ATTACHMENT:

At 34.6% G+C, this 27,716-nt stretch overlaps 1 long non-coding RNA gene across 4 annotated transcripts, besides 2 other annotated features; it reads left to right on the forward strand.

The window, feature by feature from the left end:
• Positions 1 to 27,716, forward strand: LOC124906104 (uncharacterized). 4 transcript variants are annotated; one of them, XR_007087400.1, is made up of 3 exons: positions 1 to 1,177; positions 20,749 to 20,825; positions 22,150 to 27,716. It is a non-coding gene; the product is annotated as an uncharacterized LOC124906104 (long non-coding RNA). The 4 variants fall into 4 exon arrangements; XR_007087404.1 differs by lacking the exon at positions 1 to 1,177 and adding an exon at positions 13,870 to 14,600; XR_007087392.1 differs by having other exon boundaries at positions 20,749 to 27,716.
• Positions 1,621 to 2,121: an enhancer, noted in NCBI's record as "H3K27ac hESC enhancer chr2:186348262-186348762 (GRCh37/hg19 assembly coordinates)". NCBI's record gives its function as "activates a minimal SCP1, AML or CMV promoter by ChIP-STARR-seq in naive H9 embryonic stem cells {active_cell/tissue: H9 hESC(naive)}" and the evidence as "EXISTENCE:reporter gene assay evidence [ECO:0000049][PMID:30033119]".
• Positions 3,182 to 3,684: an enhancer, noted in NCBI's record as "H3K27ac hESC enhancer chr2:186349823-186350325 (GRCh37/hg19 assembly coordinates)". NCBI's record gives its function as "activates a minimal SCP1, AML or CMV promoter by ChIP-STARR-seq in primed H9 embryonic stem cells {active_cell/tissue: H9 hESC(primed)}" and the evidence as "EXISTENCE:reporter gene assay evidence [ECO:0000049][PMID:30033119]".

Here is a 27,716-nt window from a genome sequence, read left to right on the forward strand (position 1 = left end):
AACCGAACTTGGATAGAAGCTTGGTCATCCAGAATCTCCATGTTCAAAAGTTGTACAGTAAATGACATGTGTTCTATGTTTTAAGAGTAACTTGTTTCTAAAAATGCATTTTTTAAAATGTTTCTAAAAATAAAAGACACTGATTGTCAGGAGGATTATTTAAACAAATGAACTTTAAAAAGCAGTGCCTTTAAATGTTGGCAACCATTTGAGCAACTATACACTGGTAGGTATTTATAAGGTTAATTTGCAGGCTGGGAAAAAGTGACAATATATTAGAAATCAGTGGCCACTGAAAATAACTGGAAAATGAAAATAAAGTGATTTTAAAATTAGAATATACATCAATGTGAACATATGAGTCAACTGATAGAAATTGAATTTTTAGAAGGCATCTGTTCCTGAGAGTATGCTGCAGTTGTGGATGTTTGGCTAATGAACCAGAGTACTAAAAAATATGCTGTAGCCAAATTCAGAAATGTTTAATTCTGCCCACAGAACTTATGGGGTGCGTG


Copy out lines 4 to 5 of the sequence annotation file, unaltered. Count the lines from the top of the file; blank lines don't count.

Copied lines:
• Positions 1,621 to 2,121: an enhancer, noted in NCBI's record as "H3K27ac hESC enhancer chr2:186348262-186348762 (GRCh37/hg19 assembly coordinates)". NCBI's record gives its function as "activates a minimal SCP1, AML or CMV promoter by ChIP-STARR-seq in naive H9 embryonic stem cells {active_cell/tissue: H9 hESC(naive)}" and the evidence as "EXISTENCE:reporter gene assay evidence [ECO:0000049][PMID:30033119]".
• Positions 3,182 to 3,684: an enhancer, noted in NCBI's record as "H3K27ac hESC enhancer chr2:186349823-186350325 (GRCh37/hg19 assembly coordinates)". NCBI's record gives its function as "activates a minimal SCP1, AML or CMV promoter by ChIP-STARR-seq in primed H9 embryonic stem cells {active_cell/tissue: H9 hESC(primed)}" and the evidence as "EXISTENCE:reporter gene assay evidence [ECO:0000049][PMID:30033119]".